Obviously it could be entirely coincidental that the Centre for Social Justice raise the issue of the Dilnot proposals in the same month as Centre Forum, in which case we are faced with the equally daunting case of bewilderingly mixed messages being sent out by organisations with very close links to senior coalition Ministers.
So is Dilnot the solution for social care or not?
Perhaps surprisingly of the two messages it is the Centre for Social Justice who stress the current care crisis calling it a broken system stating “People delivering care services can think of much better ways to spend the £3.5billion that is about to be invested in the Dilnot proposals.” The CSJ focus on the elements of the care crisis that will not be settled with the capping of care cost, such as 15 minute home care visits and “Tackling the destructive underpayment from Councils to care homes which forces many providers to cut corners”.
Centre Forum on the other hand focused on paying for the Dilnot proposals and the particularly controversial idea of withdrawing the Winter Fuel Allowance as a universal benefit and calling for “ the "appropriate legislative levers" to be inserted into the draft care and support bill so that the Dilnot Commission's proposals on care financing can be delivered in full by the end of this parliament.”
Certainly, as I have argued before, the Dilnot Commission was limited in its scope, focusing almost entirely on who pays for care and bypassing the crucial question of how much does quality care actually cost. It also has some short comings in terms of the reality of imposing a cap (see The Social Care Capping Debate MUST be Wider) and is unclear on how some of the proposals will impact on younger adults who need care and support services (Isolated and Underfunded). Yet it remains an important part of the debate.
The danger is that with two think tanks with close connections to the coalition partners calling for different approaches to social care that the debate with Government will become protracted to the extent we see nothing happening in this Parliament and social care left in the wilderness for another few years until the next Government either acts or, as previous Governments have done, prevaricates over social care to the detriment of the millions who need or provide care services.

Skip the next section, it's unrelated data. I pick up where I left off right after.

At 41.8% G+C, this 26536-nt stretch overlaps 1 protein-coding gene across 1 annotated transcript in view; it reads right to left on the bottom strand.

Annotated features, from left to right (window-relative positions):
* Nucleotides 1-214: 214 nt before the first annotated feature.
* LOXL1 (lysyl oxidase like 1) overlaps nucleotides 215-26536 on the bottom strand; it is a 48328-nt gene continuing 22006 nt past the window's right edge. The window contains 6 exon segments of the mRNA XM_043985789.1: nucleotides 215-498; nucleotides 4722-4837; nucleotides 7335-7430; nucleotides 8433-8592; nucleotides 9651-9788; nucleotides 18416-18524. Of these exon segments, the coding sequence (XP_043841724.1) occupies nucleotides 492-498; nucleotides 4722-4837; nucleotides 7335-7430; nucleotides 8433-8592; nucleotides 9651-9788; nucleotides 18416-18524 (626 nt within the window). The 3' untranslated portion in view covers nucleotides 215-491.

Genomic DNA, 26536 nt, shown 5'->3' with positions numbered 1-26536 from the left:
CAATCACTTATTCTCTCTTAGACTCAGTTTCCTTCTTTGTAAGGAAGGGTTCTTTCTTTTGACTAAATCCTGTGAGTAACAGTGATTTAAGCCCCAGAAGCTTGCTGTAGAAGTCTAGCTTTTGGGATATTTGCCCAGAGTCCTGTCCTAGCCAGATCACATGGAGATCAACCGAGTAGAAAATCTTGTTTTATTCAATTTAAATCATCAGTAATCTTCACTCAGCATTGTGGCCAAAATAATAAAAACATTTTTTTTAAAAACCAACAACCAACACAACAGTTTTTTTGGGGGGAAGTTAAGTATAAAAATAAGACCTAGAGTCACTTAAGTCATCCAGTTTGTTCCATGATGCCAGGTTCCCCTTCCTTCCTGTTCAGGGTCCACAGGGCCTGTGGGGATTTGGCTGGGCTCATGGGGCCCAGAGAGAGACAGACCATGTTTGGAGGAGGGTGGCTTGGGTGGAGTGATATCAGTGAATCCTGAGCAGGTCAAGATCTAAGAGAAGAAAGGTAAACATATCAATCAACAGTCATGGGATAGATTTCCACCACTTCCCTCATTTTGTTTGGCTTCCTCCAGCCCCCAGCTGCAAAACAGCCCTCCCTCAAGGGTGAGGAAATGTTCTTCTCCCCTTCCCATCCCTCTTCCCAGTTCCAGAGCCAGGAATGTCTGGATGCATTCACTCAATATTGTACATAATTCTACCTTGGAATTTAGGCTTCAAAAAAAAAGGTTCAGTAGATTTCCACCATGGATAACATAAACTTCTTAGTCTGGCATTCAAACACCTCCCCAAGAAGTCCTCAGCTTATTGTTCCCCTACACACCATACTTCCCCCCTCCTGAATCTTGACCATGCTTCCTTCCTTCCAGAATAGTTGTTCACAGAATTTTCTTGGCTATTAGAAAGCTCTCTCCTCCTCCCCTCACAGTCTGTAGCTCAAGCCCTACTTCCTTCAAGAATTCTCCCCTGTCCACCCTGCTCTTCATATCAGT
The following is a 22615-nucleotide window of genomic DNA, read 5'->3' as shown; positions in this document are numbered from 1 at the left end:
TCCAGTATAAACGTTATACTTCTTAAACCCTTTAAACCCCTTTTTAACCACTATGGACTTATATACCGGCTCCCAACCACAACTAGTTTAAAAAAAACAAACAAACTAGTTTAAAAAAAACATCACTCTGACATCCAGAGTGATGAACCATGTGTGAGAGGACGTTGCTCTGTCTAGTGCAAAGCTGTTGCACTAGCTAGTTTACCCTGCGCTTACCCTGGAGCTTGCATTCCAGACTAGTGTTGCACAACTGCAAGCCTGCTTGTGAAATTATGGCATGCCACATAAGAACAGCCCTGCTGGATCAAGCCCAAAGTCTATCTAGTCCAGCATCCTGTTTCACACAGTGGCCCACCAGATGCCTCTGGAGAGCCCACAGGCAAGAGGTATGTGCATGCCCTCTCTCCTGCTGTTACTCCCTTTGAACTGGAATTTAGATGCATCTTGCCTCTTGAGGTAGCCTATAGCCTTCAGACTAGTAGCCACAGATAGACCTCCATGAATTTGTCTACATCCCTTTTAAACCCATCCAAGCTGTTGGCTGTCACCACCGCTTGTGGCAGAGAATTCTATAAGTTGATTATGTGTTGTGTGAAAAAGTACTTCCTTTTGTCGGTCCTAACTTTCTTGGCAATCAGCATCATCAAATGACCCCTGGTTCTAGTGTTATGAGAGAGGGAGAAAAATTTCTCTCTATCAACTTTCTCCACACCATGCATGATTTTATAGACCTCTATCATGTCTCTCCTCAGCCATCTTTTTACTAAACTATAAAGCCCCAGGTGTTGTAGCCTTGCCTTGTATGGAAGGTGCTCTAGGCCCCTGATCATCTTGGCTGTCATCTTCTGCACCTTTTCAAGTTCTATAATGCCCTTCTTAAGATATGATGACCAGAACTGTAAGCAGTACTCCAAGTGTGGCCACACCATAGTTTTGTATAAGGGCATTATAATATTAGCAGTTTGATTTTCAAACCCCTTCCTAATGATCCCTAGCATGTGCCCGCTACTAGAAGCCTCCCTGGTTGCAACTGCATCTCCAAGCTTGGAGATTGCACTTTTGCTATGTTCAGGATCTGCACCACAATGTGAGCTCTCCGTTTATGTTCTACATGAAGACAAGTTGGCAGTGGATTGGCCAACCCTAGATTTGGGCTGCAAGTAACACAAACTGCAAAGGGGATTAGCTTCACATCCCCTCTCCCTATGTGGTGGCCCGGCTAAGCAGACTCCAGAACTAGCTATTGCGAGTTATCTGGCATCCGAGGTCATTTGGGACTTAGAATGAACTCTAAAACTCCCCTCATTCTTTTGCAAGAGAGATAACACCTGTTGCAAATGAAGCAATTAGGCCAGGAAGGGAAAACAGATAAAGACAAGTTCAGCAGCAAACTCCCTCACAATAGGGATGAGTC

Thursday, 17 January 2013
How would you feel if you were unable to wash, dress and feed yourself without support yet that support was denied to you, you would be outraged, wouldn’t you, and certainly agree there was a crisis in the care system.
Talk of a crisis in care often evokes imagery of older people who need care and support as they age, of coping with life as the rigours of life take their toll on the body and mind. Yet new research, published today by five major charities, shows the crisis in care is much wider and that the needs of younger, disabled people are not being met.
The report, ‘The Other Care Crisis’ highlights the fact that nearly 40% of disabled people do not get sufficient support in their daily lives with such things as washing, dressing and eating. Also highlighted is the £1.2 million funding gap in social care support for the disabled under the age of 64 with services being withdrawn because of a lack of funding and the criteria for being entitled for support becoming ever tighter.
It does not stop there, the report estimates that more than 100,000 people will be affected by proposed Government reforms.
It is not just about the clinical financial practicalities of providing care and support, it is about individuals. Being unable to wash without support is bad enough yet the impact on self-esteem is immeasurable, ask yourself now, how do you feel when you are dirty? Being unable to feed yourself without support has much greater impact on health and well-being and while Ministers talk of ‘prevention’ to reduce hospital admissions etc it seems, from this report, that the rhetoric remains more important the any real action.
The most shocking revelation in the report was nearly half of those who were interviewed in the study said the lack of support they receive meant they were unable to take part in community life in a way they wanted to. Once again imagine yourself in that situation, how would it feel to be socially isolated and unable to take part in the activities you enjoyed, the opportunities to talk and engage with friends. Picture the impact such social isolation would have on your mental well-being and the general frustration with life that would start to eat away at you.